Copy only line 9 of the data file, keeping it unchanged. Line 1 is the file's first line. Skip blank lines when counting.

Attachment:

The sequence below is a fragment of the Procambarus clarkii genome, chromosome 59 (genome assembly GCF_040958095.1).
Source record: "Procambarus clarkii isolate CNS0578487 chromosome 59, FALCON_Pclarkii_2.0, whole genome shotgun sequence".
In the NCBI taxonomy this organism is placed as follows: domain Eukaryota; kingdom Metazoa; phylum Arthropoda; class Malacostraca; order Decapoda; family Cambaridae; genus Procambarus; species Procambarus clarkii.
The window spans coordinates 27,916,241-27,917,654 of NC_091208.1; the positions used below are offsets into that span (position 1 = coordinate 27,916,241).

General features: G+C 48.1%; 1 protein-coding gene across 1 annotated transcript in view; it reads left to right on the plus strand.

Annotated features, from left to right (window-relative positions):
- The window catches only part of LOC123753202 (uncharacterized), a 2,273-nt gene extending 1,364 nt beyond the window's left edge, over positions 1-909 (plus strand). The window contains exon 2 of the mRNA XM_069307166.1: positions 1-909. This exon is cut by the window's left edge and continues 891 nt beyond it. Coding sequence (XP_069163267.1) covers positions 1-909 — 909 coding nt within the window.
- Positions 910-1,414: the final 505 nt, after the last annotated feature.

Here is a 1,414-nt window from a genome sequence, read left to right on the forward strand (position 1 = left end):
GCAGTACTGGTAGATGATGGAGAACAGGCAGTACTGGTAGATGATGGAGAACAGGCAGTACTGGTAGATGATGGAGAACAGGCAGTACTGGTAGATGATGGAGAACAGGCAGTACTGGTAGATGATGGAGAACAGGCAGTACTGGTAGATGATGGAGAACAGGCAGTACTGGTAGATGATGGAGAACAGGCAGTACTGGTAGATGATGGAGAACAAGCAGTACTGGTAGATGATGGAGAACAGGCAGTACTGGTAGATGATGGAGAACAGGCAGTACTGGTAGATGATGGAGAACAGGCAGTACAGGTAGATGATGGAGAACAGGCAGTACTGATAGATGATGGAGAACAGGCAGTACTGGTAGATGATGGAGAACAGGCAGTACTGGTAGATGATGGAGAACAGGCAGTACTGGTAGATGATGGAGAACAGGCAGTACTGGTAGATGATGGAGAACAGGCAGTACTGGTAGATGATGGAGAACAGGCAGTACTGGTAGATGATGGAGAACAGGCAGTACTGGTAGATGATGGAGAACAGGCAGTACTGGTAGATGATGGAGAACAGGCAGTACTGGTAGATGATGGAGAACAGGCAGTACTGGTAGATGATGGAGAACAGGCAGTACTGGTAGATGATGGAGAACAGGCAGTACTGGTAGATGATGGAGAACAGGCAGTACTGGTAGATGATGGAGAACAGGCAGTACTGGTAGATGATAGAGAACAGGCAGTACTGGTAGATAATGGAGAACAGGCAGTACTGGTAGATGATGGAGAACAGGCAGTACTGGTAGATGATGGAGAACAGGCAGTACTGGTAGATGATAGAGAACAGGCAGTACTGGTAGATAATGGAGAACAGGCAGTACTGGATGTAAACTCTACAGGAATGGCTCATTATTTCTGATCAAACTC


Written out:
Here is a 1,414-nt window from a genome sequence, read left to right on the forward strand (position 1 = left end):